Although Colson is sometimes lumped in with key figures in the “Moral Majority” or so-called religious right of the 1980s, Teetsel insists Colson worked to advance issues, not political parties.
Colson was “careful that his approach to a Christian worldview and public policy always followed a biblical model and put that first,” Teetsel said.
To Anne Morse, who co-authored Colson’s “My Final Word” and spent 18 years writing with and for him, the private Colson was a merry prankster who found happiness in “doing things for others.”
Colson, she said, had a serious demeanor but could also toss water balloons off a San Antonio hotel balcony onto the city’s famed River Walk, or present a co-worker with an “award” done up in calligraphy on a tissue-paper toilet seat cover.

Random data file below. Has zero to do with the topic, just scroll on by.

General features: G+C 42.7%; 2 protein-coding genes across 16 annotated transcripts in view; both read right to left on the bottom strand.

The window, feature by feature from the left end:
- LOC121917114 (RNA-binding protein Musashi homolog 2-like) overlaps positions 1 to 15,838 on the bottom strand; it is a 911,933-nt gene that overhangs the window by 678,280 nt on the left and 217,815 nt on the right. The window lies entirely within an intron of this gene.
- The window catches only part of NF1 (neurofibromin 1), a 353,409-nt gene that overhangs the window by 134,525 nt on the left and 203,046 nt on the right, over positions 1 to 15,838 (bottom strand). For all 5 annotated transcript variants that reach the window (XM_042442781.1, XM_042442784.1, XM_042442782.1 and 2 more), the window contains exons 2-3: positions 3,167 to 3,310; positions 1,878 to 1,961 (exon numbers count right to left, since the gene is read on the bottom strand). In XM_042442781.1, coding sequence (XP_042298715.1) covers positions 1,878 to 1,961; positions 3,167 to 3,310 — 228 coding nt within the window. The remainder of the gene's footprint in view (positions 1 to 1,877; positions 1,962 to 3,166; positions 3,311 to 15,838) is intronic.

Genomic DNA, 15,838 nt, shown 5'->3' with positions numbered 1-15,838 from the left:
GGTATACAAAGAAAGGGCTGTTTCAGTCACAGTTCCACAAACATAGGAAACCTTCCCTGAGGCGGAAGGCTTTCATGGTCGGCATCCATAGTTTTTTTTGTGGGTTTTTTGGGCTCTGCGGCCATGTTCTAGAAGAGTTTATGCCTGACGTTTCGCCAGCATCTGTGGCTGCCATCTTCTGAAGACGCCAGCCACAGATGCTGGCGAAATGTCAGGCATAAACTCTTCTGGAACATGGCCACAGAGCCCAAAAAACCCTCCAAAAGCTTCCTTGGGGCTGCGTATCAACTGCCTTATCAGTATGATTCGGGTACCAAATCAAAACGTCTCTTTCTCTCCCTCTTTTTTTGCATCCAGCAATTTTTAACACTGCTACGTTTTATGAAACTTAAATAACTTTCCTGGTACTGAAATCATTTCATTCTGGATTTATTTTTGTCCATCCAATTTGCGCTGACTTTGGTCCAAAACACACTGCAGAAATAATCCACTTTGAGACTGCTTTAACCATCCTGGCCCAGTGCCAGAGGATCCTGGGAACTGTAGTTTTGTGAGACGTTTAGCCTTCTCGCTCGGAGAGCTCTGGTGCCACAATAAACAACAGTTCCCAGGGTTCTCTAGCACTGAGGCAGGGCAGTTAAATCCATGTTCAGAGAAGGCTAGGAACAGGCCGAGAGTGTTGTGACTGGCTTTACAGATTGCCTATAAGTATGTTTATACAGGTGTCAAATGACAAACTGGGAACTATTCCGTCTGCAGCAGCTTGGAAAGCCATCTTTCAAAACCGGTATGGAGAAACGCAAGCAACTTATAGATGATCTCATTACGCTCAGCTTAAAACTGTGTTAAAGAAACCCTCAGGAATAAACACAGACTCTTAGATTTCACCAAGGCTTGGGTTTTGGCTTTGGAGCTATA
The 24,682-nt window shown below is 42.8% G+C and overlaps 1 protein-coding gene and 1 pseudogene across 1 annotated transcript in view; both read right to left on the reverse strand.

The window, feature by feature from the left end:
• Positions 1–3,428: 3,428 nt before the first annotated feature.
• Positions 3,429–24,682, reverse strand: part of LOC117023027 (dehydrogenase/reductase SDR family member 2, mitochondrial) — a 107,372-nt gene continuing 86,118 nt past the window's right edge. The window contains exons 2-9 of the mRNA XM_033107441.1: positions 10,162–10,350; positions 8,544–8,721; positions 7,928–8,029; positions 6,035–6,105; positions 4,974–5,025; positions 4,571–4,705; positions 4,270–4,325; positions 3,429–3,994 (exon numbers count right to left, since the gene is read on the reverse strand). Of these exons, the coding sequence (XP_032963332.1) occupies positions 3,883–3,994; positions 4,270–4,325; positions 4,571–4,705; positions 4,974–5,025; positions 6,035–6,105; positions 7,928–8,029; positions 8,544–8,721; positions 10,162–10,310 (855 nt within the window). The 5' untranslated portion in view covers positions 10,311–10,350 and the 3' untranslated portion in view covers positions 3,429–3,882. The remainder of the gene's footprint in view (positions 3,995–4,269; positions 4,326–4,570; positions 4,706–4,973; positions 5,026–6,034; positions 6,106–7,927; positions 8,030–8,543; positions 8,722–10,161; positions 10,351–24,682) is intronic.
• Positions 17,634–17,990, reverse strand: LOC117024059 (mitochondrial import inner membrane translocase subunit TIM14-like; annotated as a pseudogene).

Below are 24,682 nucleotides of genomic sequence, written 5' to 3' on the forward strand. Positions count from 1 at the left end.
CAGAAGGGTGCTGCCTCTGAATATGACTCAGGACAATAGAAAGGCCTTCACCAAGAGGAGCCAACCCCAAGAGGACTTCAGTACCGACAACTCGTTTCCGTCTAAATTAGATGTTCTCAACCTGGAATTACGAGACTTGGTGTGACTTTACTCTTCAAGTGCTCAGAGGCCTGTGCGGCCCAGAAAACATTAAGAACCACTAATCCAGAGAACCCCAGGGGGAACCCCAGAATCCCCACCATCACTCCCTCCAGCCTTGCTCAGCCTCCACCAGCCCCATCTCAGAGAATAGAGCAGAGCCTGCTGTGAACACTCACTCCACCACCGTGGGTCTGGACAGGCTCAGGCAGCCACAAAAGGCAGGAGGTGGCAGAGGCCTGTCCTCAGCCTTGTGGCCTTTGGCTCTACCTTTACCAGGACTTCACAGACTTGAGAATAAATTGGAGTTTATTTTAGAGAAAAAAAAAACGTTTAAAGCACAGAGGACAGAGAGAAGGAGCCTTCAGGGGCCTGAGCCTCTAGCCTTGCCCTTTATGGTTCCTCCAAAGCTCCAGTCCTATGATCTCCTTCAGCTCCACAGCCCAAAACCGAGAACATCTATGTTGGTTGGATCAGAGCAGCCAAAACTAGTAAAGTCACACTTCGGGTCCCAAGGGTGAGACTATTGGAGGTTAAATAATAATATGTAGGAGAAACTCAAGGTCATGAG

Morse said Colson’s discovery of the real nature of happiness should appeal to a millennial generation searching for meaning.
“This is a man who made a comfortable living as an attorney, who worked in the White House by the age of 40 and who had been honored by royalty,” Morse recalled.
But Colson “said what made him happy was going into the prison to preach the gospel to ‘the least of these.’ It was watching his autistic grandson play basketball at his special education school (alongside) other special-needs children.”
Goodman said Colson, who died on her wedding day, “had such an impact on my life” with his attitude and example.
“Millennials in general are very interested in making a difference in the world,” she said. “We would rather have a career where we feel we are making a difference in the world and impacting people than (one) making tons of money. We have a drive and hunger for service, and Chuck Colson so incredibly embodied that — he did big things.”
(Mark Kellner is a correspondent for RNS)